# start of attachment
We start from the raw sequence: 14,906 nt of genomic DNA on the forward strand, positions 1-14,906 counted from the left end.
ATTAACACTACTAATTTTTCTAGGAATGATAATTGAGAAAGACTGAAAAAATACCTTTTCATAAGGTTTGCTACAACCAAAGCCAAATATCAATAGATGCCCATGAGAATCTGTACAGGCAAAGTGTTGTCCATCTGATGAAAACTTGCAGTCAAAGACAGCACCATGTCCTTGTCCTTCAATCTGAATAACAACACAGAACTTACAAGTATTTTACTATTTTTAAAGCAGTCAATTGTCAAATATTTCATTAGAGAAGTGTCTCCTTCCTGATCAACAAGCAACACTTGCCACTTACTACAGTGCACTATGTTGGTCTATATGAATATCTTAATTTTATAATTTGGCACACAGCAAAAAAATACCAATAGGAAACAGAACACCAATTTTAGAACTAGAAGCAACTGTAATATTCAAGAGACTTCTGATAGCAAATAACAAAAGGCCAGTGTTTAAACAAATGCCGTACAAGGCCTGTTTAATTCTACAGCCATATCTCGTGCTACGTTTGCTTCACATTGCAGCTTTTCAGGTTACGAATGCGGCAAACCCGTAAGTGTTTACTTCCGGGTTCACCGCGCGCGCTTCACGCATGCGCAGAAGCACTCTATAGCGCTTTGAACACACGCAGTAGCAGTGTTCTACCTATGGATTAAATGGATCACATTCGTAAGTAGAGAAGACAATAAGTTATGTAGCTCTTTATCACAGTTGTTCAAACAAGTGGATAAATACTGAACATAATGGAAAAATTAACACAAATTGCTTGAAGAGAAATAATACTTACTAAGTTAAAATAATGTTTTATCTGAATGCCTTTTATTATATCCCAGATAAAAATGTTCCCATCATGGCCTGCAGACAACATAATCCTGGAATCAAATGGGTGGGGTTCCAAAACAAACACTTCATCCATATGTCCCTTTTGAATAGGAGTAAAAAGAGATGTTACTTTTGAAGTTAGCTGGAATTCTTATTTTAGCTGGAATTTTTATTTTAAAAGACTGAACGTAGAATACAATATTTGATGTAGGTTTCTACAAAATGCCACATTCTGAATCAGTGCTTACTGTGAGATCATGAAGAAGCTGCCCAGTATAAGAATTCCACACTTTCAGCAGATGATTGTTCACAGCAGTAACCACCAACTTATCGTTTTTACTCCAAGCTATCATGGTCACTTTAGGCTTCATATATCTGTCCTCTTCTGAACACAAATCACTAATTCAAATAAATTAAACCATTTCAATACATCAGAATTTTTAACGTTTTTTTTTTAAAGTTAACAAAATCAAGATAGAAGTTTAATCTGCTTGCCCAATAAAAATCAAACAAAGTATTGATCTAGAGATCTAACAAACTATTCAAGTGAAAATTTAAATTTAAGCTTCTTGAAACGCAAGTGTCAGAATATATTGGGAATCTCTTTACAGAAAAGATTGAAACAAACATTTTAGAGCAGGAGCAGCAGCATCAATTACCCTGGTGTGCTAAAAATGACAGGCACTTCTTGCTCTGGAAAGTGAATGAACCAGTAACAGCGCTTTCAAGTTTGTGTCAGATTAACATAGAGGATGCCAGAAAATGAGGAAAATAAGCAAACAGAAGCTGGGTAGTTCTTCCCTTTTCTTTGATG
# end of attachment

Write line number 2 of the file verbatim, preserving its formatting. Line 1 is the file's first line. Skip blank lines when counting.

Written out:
ATTAACACTACTAATTTTTCTAGGAATGATAATTGAGAAAGACTGAAAAAATACCTTTTCATAAGGTTTGCTACAACCAAAGCCAAATATCAATAGATGCCCATGAGAATCTGTACAGGCAAAGTGTTGTCCATCTGATGAAAACTTGCAGTCAAAGACAGCACCATGTCCTTGTCCTTCAATCTGAATAACAACACAGAACTTACAAGTATTTTACTATTTTTAAAGCAGTCAATTGTCAAATATTTCATTAGAGAAGTGTCTCCTTCCTGATCAACAAGCAACACTTGCCACTTACTACAGTGCACTATGTTGGTCTATATGAATATCTTAATTTTATAATTTGGCACACAGCAAAAAAATACCAATAGGAAACAGAACACCAATTTTAGAACTAGAAGCAACTGTAATATTCAAGAGACTTCTGATAGCAAATAACAAAAGGCCAGTGTTTAAACAAATGCCGTACAAGGCCTGTTTAATTCTACAGCCATATCTCGTGCTACGTTTGCTTCACATTGCAGCTTTTCAGGTTACGAATGCGGCAAACCCGTAAGTGTTTACTTCCGGGTTCACCGCGCGCGCTTCACGCATGCGCAGAAGCACTCTATAGCGCTTTGAACACACGCAGTAGCAGTGTTCTACCTATGGATTAAATGGATCACATTCGTAAGTAGAGAAGACAATAAGTTATGTAGCTCTTTATCACAGTTGTTCAAACAAGTGGATAAATACTGAACATAATGGAAAAATTAACACAAATTGCTTGAAGAGAAATAATACTTACTAAGTTAAAATAATGTTTTATCTGAATGCCTTTTATTATATCCCAGATAAAAATGTTCCCATCATGGCCTGCAGACAACATAATCCTGGAATCAAATGGGTGGGGTTCCAAAACAAACACTTCATCCATATGTCCCTTTTGAATAGGAGTAAAAAGAGATGTTACTTTTGAAGTTAGCTGGAATTCTTATTTTAGCTGGAATTTTTATTTTAAAAGACTGAACGTAGAATACAATATTTGATGTAGGTTTCTACAAAATGCCACATTCTGAATCAGTGCTTACTGTGAGATCATGAAGAAGCTGCCCAGTATAAGAATTCCACACTTTCAGCAGATGATTGTTCACAGCAGTAACCACCAACTTATCGTTTTTACTCCAAGCTATCATGGTCACTTTAGGCTTCATATATCTGTCCTCTTCTGAACACAAATCACTAATTCAAATAAATTAAACCATTTCAATACATCAGAATTTTTAACGTTTTTTTTTTAAAGTTAACAAAATCAAGATAGAAGTTTAATCTGCTTGCCCAATAAAAATCAAACAAAGTATTGATCTAGAGATCTAACAAACTATTCAAGTGAAAATTTAAATTTAAGCTTCTTGAAACGCAAGTGTCAGAATATATTGGGAATCTCTTTACAGAAAAGATTGAAACAAACATTTTAGAGCAGGAGCAGCAGCATCAATTACCCTGGTGTGCTAAAAATGACAGGCACTTCTTGCTCTGGAAAGTGAATGAACCAGTAACAGCGCTTTCAAGTTTGTGTCAGATTAACATAGAGGATGCCAGAAAATGAGGAAAATAAGCAAACAGAAGCTGGGTAGTTCTTCCCTTTTCTTTGATG